The Importance Of An Economic Bubble

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INTRODUCTION - Bubbles

An economic bubble is a phenomenon where market activity is heightened because of high expectations of returns, and optimism about potential returns due to technological advancement or discovery or due to anticipation of wealth creation because of disruption caused by innovative technology and/or the emergence of new markets.

In an economic bubble, the public has high expectations of growth and returns on investments, which leads to excessive investor interest and participation. Since this investment increases the perceived values of companies, it induces more people to invest, and as such, financing activity in the sector increases to an unrealistic level, thus creating a so-called “bubble”. 

Due to the lack of understanding
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Since the technology was such a major advance in the eyes of the public, the speculation was that the internet sector was about to boom, and that lead to various investors to start buying shares of web based companies. Now, the business model of these companies required them to operate on sustained net loss so as to gain a consumer base that they intended to charge for their services later on. As a result these businesses were making no profits, and yet, their stocks kept rising because the public was being given the advice to invest in these dot com companies by all investors and media publications such as the Wall Street Journal, and Forbes Magazine[https://en.wikipedia.org/wiki/Dot-com_bubble]. This led to excessive investment by the public. Many entrepreneurs in the field became instantly wealthy, and because of the overconfidence they derived from the public, these companies started to obscenely spend money on their staff, and management, all the while making no profits and burning through cash very quickly. Any company with an ‘e’ as a suffix or with ‘.com’ as a prefix, was instantly given public confidence, and undeservedly so. There was a gross, if not obscene, overvaluation of companies that had never made and were never going to make any profitable returns. This was majorly due to the faulty business models of these companies and how they…show more content…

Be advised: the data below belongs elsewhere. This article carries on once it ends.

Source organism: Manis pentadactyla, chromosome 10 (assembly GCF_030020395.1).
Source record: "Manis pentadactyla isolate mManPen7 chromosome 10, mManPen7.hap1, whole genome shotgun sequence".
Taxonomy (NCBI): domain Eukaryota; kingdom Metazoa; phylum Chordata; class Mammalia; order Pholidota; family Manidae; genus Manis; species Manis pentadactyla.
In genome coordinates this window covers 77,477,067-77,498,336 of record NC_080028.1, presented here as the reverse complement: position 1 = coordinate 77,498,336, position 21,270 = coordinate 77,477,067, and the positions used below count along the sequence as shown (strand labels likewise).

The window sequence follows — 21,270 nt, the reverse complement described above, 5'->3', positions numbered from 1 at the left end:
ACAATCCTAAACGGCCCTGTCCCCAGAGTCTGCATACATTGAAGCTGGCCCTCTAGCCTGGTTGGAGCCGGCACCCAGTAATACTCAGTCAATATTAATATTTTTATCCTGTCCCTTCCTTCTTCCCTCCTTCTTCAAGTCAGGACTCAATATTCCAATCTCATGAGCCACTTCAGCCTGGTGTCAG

Suddenly, investors realised that the companies they were investing in were hollow promises, and this loss of confidence led to all of the investors to start liquidating their shares, and this led to the crash. Now, when an investor has made money in the stock market, they tend to feel wealthier, and with the advent of a crash, they tend to tighten their purse strings. This led to a lot of people spending lesser money, which further perpetuated the misery of the crash. The people started referring to dot coms as dot bombs. As a result of the crash inquiries were made into matters by the securities exchange commission and findings shed light on the gross misuse of shareholders’ fund and this led to many CEOs and managers of companies being charged with fraud and tried in
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